It is well known that how much sunshine we get directly affects our mood: the more vitamin D we absorb from light, the happier we are. Many architects are trying to incorporate more natural light sources in their buildings to improve their residents’ living experiences. To follow their lead in your own home, maximise on natural light and create your own bright and cosy sunroom to relax in.
Whether you opt for a free-standing sunroom or choose to add yours as an extension of your property, these sun-drenched spaces allow you to enjoy natural light throughout the year. So if you’re weighing up if building a conservatory is the best option for you, let’s look at the benefits a sunroom can bring to your home instead.
Why build a sunroom?
Busy lifestyles and unpredictable weather can make it hard to find time to spend outdoors. With a sunroom, however, you have the best of both worlds, as you’re protected from the elements and are able to benefit from your surrounding garden. Large windows allow the sunlight to stream in, patio doors can be opened for fresh air, while brick or timber walls provide insulation and heat retention.
A versatile space
There is no one single purpose for a sunroom: you can put it to whatever use you like. Add sofas, a warm rug and a coffee table to create a quiet space for lounging in, or include a drinks cabinet and a music player for entertaining. If you’re prone to working from home, transform your sunroom into a home office.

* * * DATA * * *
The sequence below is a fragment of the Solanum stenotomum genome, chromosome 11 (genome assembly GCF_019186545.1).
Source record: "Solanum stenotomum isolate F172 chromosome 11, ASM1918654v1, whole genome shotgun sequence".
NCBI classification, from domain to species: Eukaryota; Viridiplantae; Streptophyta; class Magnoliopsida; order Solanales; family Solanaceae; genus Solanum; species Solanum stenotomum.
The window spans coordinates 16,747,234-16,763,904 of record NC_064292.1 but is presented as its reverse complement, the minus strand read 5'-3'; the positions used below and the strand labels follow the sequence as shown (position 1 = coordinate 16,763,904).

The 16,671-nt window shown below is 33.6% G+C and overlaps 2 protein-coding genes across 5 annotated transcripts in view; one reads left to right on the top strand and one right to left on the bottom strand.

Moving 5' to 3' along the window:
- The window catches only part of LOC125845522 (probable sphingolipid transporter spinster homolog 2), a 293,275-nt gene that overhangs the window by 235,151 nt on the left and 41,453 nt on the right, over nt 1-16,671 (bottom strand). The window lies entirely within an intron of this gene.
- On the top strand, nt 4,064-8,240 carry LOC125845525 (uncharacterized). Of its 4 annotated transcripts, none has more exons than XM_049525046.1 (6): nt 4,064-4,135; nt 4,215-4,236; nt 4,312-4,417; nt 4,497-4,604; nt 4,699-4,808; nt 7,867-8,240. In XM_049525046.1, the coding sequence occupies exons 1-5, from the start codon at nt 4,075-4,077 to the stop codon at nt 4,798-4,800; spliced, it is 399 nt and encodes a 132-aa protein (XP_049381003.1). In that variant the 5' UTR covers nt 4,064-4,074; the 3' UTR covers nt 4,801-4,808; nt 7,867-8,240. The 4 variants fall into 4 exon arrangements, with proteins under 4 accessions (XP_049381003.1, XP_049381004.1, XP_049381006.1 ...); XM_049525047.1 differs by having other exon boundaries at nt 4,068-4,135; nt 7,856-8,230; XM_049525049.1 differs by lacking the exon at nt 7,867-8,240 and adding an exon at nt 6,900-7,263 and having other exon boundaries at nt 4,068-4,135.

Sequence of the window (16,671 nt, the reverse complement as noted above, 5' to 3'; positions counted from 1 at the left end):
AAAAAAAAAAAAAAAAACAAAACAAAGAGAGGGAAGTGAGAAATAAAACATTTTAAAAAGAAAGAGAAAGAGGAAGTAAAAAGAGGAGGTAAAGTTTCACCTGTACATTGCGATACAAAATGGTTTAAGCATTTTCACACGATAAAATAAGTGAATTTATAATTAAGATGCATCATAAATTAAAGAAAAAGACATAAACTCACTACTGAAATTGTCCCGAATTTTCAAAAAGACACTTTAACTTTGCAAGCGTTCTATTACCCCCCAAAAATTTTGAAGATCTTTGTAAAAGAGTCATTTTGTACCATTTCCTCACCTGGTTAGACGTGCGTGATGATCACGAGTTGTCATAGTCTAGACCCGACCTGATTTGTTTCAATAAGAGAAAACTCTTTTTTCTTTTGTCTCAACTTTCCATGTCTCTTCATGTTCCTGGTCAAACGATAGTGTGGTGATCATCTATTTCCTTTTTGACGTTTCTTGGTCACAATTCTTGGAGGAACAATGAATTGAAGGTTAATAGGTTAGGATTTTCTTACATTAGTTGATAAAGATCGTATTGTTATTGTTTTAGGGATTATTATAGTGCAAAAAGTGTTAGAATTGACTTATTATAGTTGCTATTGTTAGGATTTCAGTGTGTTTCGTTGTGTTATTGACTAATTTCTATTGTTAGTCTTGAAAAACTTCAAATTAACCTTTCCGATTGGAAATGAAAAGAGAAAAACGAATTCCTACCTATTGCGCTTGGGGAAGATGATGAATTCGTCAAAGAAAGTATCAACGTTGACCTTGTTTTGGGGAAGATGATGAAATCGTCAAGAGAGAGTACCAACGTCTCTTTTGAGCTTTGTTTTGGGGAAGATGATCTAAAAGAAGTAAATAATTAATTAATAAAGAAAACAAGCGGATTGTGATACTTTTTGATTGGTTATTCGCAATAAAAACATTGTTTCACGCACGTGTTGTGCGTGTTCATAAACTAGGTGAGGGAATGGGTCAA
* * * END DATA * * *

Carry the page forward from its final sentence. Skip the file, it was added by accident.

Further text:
You may have similar pre-existing areas in your property, such as a winter or sky garden. However, a winter garden is designed to provide a sanctuary in your home during the colder months, especially for any of your tropical plants that usually enjoy being outdoors. A sunroom is specifically designed to maximise the incoming light without sacrificing warmth, and to bring your interiors as close to external nature as they can.
Keeping your sunroom warm
This internal sun-trap is just another part of your home, so make sure it remains cosy all year round with integrated central heating connected to the rest of your house. Double-glazed and insulating glass is also a must, and you can make sure tiled or wood floors won’t let the heat escape with ample throws and rugs scattered about the room.
Where to place your sunroom
The main thing to consider when deciding where to add this extension to your property is orientation. Your sunroom needs to be in the best position to capture the most sunlight, which is why many of these structures are positioned on a southern elevation. This positioning can also help to shelter it from bad weather.
Furnishing your sunroom
In contrast to conservatories and outhouses, sunrooms are designed to integrate more seamlessly into your normal living space. Opt for comfortable furnishings like sofas, rather than more traditional outdoor materials, such as wicker. Tie in accessories like cushions and ornaments with the prevalent colour themes in your home, or follow the current sunroom interior design trends with textured rugs and intricate floor tiles in warm terracotta shades.
Unlike other similar structures like conservatories or porches, sunrooms can be used all year round for a variety of purposes, from relaxing to entertaining.
Are you looking for more sunshine at your home? Then take a look at our beautiful collection of sunny properties all over the world.